Adamorobe Sign Language

From Wikipedia, the free encyclopedia
Jump to: navigation, search
Adamorobe Sign Language
Mumu kasa
Native to Ghana
Region eastern Ghana, Adamorobe village
Native speakers
30 deaf  (2003)[1][2]
About 1,370 hearing villagers (2003) sign to varying degrees
Village sign language, West African gestural area
Language codes
ISO 639-3 ads
Glottolog adam1238[3]

Adamorobe Sign Language (AdaSL) is a village sign language used in Adamorobe, an Akan village in eastern Ghana. It is used by about 30 deaf and 1370 hearing people (2003).[1][2]

The Adamorobe community is notable for its unusually high incidence of hereditary deafness (genetic recessive autosome). Currently (2012) about 1.1% of the total population is deaf, but the percentage was as high as 11% in 1961 before the local chief instituted a policy prohibiting deaf people to marry other deaf.[4] Deaf people are fully incorporated into the community.

Under these circumstances, AdaSL has developed an indigenous sign language, fully independent from the country's standard Ghanaian Sign Language (which is related to American Sign Language). AdaSL shares signs and prosodic features with some other sign languages in the region, such as Bura Sign Language, but it has been suggested these similarities are due to culturally shared gestures rather than a genetic relationship. AdaSL has features that set it apart from the sign languages of large deaf communities studied so far, including the absence of the type of classifier construction that expresses motion or location (sometimes called "entity classifiers"). Instead, AdaSL uses several types of serial verb constructions also found in the surrounding spoken language, Akan. Frishberg suggests that AdaSL may be related to the "gestural trade jargon used in the markets throughout West Africa".[5] Thus AdaSL provides an interesting domain for research on cross-linguistic sign languages.

For over a decade, the deaf children of the village have attended a boarding school in Mampong-Akuapem, where the ASL based Ghanaian Sign Language is used. As a consequence, this language has become the first language of these children and their command of AdaSL is decreasing. This is likely to lead to a complete shift of the deaf community in Adamorobe to Ghanaian Sign Language. As such, AdaSL is an endangered sign language.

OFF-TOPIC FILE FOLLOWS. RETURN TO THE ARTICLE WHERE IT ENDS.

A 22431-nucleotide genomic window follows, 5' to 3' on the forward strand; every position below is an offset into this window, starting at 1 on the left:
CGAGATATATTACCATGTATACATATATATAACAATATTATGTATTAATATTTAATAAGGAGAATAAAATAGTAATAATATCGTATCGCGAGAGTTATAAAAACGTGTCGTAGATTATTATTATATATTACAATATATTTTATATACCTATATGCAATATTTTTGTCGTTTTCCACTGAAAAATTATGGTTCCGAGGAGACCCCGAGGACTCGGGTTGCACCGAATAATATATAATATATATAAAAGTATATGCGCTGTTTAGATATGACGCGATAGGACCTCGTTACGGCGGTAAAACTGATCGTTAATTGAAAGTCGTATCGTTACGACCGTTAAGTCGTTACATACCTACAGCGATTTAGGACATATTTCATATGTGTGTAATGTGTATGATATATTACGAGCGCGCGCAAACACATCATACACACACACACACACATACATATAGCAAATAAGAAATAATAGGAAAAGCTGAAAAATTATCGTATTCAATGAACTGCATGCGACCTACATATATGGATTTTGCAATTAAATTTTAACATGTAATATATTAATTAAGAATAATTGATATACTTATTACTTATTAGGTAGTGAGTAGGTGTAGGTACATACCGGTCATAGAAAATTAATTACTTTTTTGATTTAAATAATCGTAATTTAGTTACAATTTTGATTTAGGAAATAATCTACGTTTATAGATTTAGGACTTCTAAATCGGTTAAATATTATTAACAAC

Further reading[edit]

References[edit]

  1. ^ a b Nyst, Victoria (2003). "The phonology of name signs: a comparison between the sign languages of Uganda, Mali, Adamorobe and The Netherlands". In Baker et al. Cross-linguistic perspectives in sign language research. Hamburg: Signum. 
  2. ^ a b Nyst, Victoria (2004). "Verbs of motion in Adamorobe Sign Language". Colloquium on African Languages & Linguistics 34, Leiden, August 2004; Theoretical Issues in Sign Language Research 8, University of Barcelona, 1 October 2004. 
  3. ^ Nordhoff, Sebastian; Hammarström, Harald; Forkel, Robert; Haspelmath, Martin, eds. (2013). "Adamorobe Sign Language". Glottolog 2.2. Leipzig: Max Planck Institute for Evolutionary Anthropology. 
  4. ^ Kusters, Annelies (2012). ""The Gong Gong Was Beaten"—Adamorobe: A "Deaf Village" in Ghana and its Marriage Prohibition for Deaf Partners". Sustainability 4 (12): 2765–2784. doi:10.3390/su4102765. 
  5. ^ Nancy Frishberg (1987). Ghanaian Sign Language. In: Cleve, J. Van (ed.) Gallaudet encyclopaedia of deaf people and deafness. New York: McGraw-Gill Book Company. 

External links[edit]